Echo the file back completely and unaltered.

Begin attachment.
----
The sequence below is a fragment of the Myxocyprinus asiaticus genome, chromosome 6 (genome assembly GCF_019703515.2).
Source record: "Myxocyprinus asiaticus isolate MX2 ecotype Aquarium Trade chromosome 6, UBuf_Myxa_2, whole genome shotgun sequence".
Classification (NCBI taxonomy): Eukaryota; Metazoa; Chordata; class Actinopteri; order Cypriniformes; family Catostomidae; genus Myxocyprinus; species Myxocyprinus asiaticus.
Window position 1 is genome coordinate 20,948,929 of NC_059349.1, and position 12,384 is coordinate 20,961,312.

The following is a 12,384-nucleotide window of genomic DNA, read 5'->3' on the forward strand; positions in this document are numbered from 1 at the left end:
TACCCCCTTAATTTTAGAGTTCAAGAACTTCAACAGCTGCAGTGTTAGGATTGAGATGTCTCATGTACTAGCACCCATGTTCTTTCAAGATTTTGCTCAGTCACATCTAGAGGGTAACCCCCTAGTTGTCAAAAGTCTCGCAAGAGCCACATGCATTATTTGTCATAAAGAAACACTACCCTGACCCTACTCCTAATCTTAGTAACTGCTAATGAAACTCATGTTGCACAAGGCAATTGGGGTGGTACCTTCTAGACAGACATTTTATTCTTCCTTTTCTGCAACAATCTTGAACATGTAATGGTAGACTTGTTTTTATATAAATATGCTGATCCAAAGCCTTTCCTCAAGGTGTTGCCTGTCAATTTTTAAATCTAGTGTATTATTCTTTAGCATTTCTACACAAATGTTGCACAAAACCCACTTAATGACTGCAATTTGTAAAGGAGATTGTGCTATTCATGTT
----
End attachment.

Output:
The sequence below is a fragment of the Myxocyprinus asiaticus genome, chromosome 6 (genome assembly GCF_019703515.2).
Source record: "Myxocyprinus asiaticus isolate MX2 ecotype Aquarium Trade chromosome 6, UBuf_Myxa_2, whole genome shotgun sequence".
Classification (NCBI taxonomy): Eukaryota; Metazoa; Chordata; class Actinopteri; order Cypriniformes; family Catostomidae; genus Myxocyprinus; species Myxocyprinus asiaticus.
Window position 1 is genome coordinate 20,948,929 of NC_059349.1, and position 12,384 is coordinate 20,961,312.

The following is a 12,384-nucleotide window of genomic DNA, read 5'->3' on the forward strand; positions in this document are numbered from 1 at the left end:
TACCCCCTTAATTTTAGAGTTCAAGAACTTCAACAGCTGCAGTGTTAGGATTGAGATGTCTCATGTACTAGCACCCATGTTCTTTCAAGATTTTGCTCAGTCACATCTAGAGGGTAACCCCCTAGTTGTCAAAAGTCTCGCAAGAGCCACATGCATTATTTGTCATAAAGAAACACTACCCTGACCCTACTCCTAATCTTAGTAACTGCTAATGAAACTCATGTTGCACAAGGCAATTGGGGTGGTACCTTCTAGACAGACATTTTATTCTTCCTTTTCTGCAACAATCTTGAACATGTAATGGTAGACTTGTTTTTATATAAATATGCTGATCCAAAGCCTTTCCTCAAGGTGTTGCCTGTCAATTTTTAAATCTAGTGTATTATTCTTTAGCATTTCTACACAAATGTTGCACAAAACCCACTTAATGACTGCAATTTGTAAAGGAGATTGTGCTATTCATGTT